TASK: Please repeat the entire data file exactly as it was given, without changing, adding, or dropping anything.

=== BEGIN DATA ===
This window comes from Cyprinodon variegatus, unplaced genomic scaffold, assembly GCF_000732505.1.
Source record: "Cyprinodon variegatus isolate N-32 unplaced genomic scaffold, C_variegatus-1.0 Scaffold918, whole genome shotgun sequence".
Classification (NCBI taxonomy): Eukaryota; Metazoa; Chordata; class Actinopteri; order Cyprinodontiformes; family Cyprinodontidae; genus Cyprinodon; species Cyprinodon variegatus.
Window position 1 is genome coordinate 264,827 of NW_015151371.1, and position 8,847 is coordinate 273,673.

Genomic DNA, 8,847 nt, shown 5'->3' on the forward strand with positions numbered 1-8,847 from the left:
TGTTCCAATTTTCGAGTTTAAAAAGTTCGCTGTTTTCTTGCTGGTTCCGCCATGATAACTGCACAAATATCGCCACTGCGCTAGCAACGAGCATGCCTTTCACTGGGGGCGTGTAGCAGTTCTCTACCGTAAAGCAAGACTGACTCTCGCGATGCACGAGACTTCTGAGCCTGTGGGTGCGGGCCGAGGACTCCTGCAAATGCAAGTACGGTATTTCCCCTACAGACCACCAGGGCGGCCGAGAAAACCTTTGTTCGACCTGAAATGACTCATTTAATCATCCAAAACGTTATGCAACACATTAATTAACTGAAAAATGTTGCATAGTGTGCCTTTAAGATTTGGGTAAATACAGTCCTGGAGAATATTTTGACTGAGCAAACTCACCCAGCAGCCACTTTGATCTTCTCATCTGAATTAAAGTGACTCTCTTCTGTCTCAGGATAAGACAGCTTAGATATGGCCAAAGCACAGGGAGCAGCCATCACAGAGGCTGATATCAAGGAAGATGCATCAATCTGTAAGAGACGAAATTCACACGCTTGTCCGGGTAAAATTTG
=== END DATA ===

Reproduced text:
This window comes from Cyprinodon variegatus, unplaced genomic scaffold, assembly GCF_000732505.1.
Source record: "Cyprinodon variegatus isolate N-32 unplaced genomic scaffold, C_variegatus-1.0 Scaffold918, whole genome shotgun sequence".
Classification (NCBI taxonomy): Eukaryota; Metazoa; Chordata; class Actinopteri; order Cyprinodontiformes; family Cyprinodontidae; genus Cyprinodon; species Cyprinodon variegatus.
Window position 1 is genome coordinate 264,827 of NW_015151371.1, and position 8,847 is coordinate 273,673.

Genomic DNA, 8,847 nt, shown 5'->3' on the forward strand with positions numbered 1-8,847 from the left:
TGTTCCAATTTTCGAGTTTAAAAAGTTCGCTGTTTTCTTGCTGGTTCCGCCATGATAACTGCACAAATATCGCCACTGCGCTAGCAACGAGCATGCCTTTCACTGGGGGCGTGTAGCAGTTCTCTACCGTAAAGCAAGACTGACTCTCGCGATGCACGAGACTTCTGAGCCTGTGGGTGCGGGCCGAGGACTCCTGCAAATGCAAGTACGGTATTTCCCCTACAGACCACCAGGGCGGCCGAGAAAACCTTTGTTCGACCTGAAATGACTCATTTAATCATCCAAAACGTTATGCAACACATTAATTAACTGAAAAATGTTGCATAGTGTGCCTTTAAGATTTGGGTAAATACAGTCCTGGAGAATATTTTGACTGAGCAAACTCACCCAGCAGCCACTTTGATCTTCTCATCTGAATTAAAGTGACTCTCTTCTGTCTCAGGATAAGACAGCTTAGATATGGCCAAAGCACAGGGAGCAGCCATCACAGAGGCTGATATCAAGGAAGATGCATCAATCTGTAAGAGACGAAATTCACACGCTTGTCCGGGTAAAATTTG